The difference between the two maximum TEC is because there was no IGS station located in Malaysia. The diurnal profile of ionospheric variation from both figure showed a good agreement. This proved that PPP technique can be used to generate TEC map over single receiver station. Figure 15 clearly indicates the 3-D maps based on IONEX data. The IONEX data have been generated from the BGS software with PPP program. The effective height obtained for 450 km (MSLM) for KTPK station with TEC is 34 TECU.
4. Future Work
The research has also identified several possibilities of GPS methodology including accuracy issues and further improvement on TEC that can be incorporated in future research. The following issues and directions have been noted:
In this work, only two signal involve which is L1 and L2 to investigate ionospheric TEC. Further, it would be necessary to include new improved signal, which is L5 for more precise and accurate.
Utilize data taken from other satellite navigation systems such as GLONASS, Galileo, etc
More detailed work for different ionospheric condition needs to be verified and compared for other region such as high latitude, Antartic and Artic.
Implementing this suggested further work would extend the TEC measurements at any location with any ionospheric conditions. The outcome gives a different approach that could be considered also for current or future GNSS augmentation systems to overcome the ionospheric error.
In this chapter we have presented methods for processing TEC which utilize different techniques. Two scenario of obtaining TEC were studied such as TEC dual frequency and TEC Map. First, for TEC Dual Frequency, GPS carrier phase derived TEC provides a smooth but relative measurement of ionospheric TEC, while code derived TEC provides a noisy but absolute measurement. To mitigate inherent fluctuations in pseudorange due to bandwidth limited precision, receiver noise, cycle slip, multipath etc, Levelling Process was applied to reduce carrier-phase ambiguities from the data. As a result, the remaining noise is discarded.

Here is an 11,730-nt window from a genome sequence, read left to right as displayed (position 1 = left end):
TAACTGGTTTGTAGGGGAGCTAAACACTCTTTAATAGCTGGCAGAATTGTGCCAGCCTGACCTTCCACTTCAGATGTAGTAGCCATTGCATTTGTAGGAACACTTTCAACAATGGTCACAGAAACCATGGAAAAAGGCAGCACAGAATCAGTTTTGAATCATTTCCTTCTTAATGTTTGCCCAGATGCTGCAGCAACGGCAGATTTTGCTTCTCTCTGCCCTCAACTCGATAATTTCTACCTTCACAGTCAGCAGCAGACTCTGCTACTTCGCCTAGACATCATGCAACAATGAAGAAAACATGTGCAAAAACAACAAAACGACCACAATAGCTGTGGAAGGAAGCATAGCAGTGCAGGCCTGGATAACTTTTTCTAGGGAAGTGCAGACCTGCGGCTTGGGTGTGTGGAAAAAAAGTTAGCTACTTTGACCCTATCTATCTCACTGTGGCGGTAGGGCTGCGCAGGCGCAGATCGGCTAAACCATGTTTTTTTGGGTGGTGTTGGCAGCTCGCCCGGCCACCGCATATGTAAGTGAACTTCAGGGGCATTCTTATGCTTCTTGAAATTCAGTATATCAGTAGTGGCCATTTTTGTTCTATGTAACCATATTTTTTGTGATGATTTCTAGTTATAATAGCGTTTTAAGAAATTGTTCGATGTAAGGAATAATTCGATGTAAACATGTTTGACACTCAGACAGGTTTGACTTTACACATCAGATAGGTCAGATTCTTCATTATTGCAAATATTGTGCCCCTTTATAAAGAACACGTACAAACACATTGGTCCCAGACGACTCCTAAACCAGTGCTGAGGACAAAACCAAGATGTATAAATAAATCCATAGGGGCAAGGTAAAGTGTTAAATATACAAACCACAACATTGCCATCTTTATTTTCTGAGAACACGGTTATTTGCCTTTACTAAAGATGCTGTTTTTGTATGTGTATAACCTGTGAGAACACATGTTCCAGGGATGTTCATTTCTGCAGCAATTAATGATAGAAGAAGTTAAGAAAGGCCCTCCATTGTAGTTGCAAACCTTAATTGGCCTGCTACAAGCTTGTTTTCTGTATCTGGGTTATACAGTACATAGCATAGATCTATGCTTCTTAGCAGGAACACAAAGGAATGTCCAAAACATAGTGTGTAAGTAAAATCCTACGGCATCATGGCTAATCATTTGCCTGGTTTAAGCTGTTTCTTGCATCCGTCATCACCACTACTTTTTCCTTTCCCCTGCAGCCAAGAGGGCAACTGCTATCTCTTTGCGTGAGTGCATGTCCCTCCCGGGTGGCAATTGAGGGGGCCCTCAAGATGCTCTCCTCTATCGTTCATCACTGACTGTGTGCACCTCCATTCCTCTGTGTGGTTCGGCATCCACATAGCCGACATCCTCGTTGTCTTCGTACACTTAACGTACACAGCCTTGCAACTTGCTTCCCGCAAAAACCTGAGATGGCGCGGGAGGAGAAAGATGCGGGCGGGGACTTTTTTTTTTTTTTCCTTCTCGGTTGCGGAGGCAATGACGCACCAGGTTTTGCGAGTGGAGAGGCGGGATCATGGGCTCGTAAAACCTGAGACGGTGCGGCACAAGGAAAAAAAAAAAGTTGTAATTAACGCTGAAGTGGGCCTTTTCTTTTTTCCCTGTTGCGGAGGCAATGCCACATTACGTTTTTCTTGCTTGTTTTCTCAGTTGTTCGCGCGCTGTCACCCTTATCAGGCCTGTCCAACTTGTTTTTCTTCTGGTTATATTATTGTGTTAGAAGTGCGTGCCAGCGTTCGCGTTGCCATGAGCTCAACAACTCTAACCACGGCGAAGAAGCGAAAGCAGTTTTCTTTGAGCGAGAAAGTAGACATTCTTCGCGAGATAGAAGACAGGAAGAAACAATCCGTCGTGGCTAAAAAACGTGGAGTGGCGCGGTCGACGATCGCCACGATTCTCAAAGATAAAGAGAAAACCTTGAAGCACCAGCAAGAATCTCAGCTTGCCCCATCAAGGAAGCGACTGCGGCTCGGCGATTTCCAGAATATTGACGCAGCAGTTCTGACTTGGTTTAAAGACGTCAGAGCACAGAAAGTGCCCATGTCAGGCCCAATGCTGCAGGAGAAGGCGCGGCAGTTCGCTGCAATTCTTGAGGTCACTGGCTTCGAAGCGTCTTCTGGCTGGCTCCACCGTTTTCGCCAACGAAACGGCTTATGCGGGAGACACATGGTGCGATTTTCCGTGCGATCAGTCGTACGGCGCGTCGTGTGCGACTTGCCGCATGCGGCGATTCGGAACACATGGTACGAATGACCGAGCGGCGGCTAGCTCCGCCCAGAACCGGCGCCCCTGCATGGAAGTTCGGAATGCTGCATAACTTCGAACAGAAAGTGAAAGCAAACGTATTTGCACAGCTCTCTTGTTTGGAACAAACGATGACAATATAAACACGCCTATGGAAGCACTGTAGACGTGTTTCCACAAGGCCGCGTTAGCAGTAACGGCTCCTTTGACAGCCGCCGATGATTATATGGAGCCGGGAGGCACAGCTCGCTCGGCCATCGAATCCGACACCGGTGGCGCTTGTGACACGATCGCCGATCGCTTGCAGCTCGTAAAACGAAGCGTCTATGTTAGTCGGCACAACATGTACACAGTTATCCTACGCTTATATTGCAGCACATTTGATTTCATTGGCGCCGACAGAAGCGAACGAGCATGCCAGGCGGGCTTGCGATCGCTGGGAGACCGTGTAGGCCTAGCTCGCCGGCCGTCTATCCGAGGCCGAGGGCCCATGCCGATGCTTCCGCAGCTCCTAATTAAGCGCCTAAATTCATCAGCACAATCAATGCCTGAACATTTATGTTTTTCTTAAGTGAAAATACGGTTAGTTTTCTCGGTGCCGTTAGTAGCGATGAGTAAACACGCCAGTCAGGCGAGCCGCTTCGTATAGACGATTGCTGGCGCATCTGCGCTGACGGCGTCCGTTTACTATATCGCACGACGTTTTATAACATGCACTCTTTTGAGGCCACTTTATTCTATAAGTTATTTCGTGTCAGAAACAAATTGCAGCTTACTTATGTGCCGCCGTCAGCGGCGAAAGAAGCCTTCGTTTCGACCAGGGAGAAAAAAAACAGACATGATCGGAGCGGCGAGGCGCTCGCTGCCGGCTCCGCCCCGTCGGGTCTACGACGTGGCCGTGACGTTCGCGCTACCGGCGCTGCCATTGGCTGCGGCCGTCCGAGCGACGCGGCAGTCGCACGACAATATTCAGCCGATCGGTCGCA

Mean while for TEC Map, analysis results showed that TEC have similar variations, where the TEC values start to increase gradually from morning and reach its maximum at noon and decrease around afternoon. Bernese software, the scientific GPS software packages has already proved its ability to determine an accurate regional TEC map. The PPP technique can be used to generate the TEC map. TEC map are needed in order to characterize the ionospheric behaviour. The result proved that PPP technique can be performed at cm- level. Besides, extraction of TEC information can also be done.
Considering the variability of the ionosphere in the equatorial region, it is recommended to analyze other mapping functions to project the line-of-sight ionosphere delay into the vertical used in the proposed approach.